Wilson (Collected Works, vol. iii, p. 16.9, note) observes that “the story is told almost in the same words in the [Persian] Bahār-i-Dānish, a purse being substituted for the rod; Jahāndār obtains possession of it, as well as the cup, and slippers in a similar manner. Weber [Eastern Romances, Introduction, p. 39] has noticed the analogy which the slippers bear to the cap of Fortunatus. The inexhaustible purse, although not mentioned here, is of Hindu origin also, and a fraudulent representative of it makes a great figure in one of the stories of the Dasa Kumāra Charita [ch. ii; see also L. Deslongchamps, Essai sur les Fables Indiennes, Paris, 1838, p. 35 et seq., and Grässe, Sagen des Mittelalters, Leipzig, 1842, p. 1 9 et seq.].” The additions between brackets are due to Dr Reinholdt Rost, the editor of Wilson’s Essays.

The Mongolian form of the story may be found in Sagas from the Far East, p. 24. A similar incident also occurs in the Swedish story in Thorpe’s Scandinavian Tales, entitled “The Beautiful Palace East of the Sun and North of the Earth.” A youth acquires boots by means of which he can go a hundred miles at every step, and a cloak that renders him invisible in a very similar way.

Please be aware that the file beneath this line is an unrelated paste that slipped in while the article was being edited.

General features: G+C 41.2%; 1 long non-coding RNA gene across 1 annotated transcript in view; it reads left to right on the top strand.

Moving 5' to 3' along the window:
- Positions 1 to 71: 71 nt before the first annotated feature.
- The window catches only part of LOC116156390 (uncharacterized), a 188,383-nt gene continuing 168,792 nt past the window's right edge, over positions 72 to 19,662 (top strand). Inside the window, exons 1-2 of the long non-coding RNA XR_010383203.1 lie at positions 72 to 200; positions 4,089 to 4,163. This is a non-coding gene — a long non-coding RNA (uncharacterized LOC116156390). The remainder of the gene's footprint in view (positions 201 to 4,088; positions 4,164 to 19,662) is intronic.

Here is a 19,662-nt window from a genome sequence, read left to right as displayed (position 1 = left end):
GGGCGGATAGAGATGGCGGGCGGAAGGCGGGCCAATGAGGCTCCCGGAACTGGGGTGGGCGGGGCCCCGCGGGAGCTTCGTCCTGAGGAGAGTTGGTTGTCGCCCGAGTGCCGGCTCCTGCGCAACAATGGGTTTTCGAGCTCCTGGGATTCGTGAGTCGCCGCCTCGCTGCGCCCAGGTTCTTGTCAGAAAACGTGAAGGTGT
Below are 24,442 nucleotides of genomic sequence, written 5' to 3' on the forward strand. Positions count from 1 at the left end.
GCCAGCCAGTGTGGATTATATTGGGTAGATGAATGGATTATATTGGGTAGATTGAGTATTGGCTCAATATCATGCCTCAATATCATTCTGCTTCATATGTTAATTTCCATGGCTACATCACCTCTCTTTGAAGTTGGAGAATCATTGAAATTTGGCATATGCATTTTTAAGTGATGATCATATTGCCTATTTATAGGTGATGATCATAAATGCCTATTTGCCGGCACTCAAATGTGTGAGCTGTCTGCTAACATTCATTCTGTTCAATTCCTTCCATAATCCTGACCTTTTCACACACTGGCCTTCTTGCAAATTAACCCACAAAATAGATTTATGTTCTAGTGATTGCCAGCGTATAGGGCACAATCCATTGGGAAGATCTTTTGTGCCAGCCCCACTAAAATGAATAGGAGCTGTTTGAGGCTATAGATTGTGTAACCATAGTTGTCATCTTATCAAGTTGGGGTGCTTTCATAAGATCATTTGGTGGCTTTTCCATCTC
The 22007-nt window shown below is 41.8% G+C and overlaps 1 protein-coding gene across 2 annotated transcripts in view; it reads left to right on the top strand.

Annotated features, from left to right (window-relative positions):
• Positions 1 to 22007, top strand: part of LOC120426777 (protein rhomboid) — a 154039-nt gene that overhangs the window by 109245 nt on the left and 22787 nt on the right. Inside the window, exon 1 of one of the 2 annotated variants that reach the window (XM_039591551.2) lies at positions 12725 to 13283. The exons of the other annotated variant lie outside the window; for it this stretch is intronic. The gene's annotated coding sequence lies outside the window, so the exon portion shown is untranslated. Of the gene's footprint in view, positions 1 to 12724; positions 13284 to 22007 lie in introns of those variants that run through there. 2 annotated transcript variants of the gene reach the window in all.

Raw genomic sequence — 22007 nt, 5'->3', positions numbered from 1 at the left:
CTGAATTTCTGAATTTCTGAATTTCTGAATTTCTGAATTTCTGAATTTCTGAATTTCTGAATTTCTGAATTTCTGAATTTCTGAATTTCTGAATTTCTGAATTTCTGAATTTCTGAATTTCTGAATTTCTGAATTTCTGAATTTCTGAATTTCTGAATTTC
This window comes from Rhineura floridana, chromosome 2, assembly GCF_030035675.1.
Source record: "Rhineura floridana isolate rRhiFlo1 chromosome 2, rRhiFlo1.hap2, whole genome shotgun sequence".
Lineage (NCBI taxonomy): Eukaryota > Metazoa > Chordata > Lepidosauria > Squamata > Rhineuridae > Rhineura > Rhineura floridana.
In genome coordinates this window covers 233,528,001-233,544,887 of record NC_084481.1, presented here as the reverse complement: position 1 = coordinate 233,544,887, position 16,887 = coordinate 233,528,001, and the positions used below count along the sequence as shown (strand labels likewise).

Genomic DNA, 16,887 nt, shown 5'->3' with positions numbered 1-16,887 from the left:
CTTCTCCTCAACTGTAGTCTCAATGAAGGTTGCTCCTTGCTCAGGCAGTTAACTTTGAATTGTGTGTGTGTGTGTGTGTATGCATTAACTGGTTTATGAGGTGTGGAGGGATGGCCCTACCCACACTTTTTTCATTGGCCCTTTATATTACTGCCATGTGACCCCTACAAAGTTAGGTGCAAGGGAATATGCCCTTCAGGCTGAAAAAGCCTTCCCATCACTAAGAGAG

I find that in the notes in Grimm’s third volume, p. 168 (edition of 1856), the passage in Somadeva is referred to, and other parallels given. The author of these notes compares a Swedish story in Cavallius, p. 182, and Prohle, Kindermärchen, No. 22. He also quotes from the Siddhī Kūr, the story to which I have referred in Sagas from the Far East, and compares a Norwegian story in Ashbjörnsen, pp. 53, 171, a Huṅgarian story in Mailath and Gaal, No. 7, and an Arabian tale in the continuation of The Thousand Nights and a Night (see later in this note). See also Sicilianische Marchen, by Laura Gonzenbach, part i, story 31. Here we have a tablecloth, a purse and a pipe. When the tablecloth is spread out one has only to say: “Dear little tablecloth, give macaroni”—or roast meat or whatever may be required—and it is immediately present. The purse will supply as much money as one asks it for, and the pipe is something like that of the Pied Piper of Hamelin—everyone who hears it must dance. Dr Kohler, in his notes at the end of Laura Gonzenbach’s collection, compares (besides the story of Fortunatus, and Grimm, iii, 202), Zingerle, Kinder und Hausmärchen, ii, 73 and 193; Curze, Popular Traditions from Waldeck, p. 34; Gesta Romanorum, ch. cxx; Campbell’s Highland Tales, No. 10, and many others. The shoes in our present story may also be compared with the bed in the ninth novel of the tenth day of The Decameron. See also Ralston’s Russian Folk-Tales, p. 230; Veckenstedt’s Wendische Sagan, p. 152; and the story of “Die Kaiserin Trebisonda” in a collection of South Italian tales by Woldemar Kaden, entitled Unter den Olivenbáumen, published in 1880. The hero of this story plays the same trick as Putraka, and gains thereby an inexhaustible purse, a pair of boots which enable the wearer to run like the wind, and a mantle of invisibility. See also “ Beutel, Mäntelchen, und Wunderhorn,” in the same collection, and No. 22 in Miss Stokes’ Indian Fairy Tales, pp. 153-163. The story is found in the Avadānas, translated by Stanislas Julien (Lévêque, Mythes et Légendes de l’Inde et de la Perse, p. 570; Liebrecht, Zur Volkskunde, p. 117). M. Lévêque thinks that La Fontaine was indebted to it for his fable of L’Huître et les Plaideurs. See also De Gubernatis, Zoological Mythology, vol. i, pp. 126-127 and 162. We find a magic ring, brooch and cloth in No. 44 of the English Gesta. See also Syrische Sagen und Märchen, Von Eugen Prym und Albert Socin, p. 79, where there is a flying carpet. There is a magic tablecloth in the Bohemian “ Story of Büsmanda” (Waldau, p. 44), and a magic pot on p. 436 of the same collection; and a food-providing mesa in the Portuguese story “A Cacheirinha” (Coelho, Contos Populares Portuguezes, No. 24, pp. 58-60). In the Pentamerone, No. 42 (see Burton’s translation, vol. ii, p. 491), there is a magic chest. Kuhn has some remarks on the “ Tischchen deck dich” of German tales in his Westfälische Märchen, vol. i, p. 369.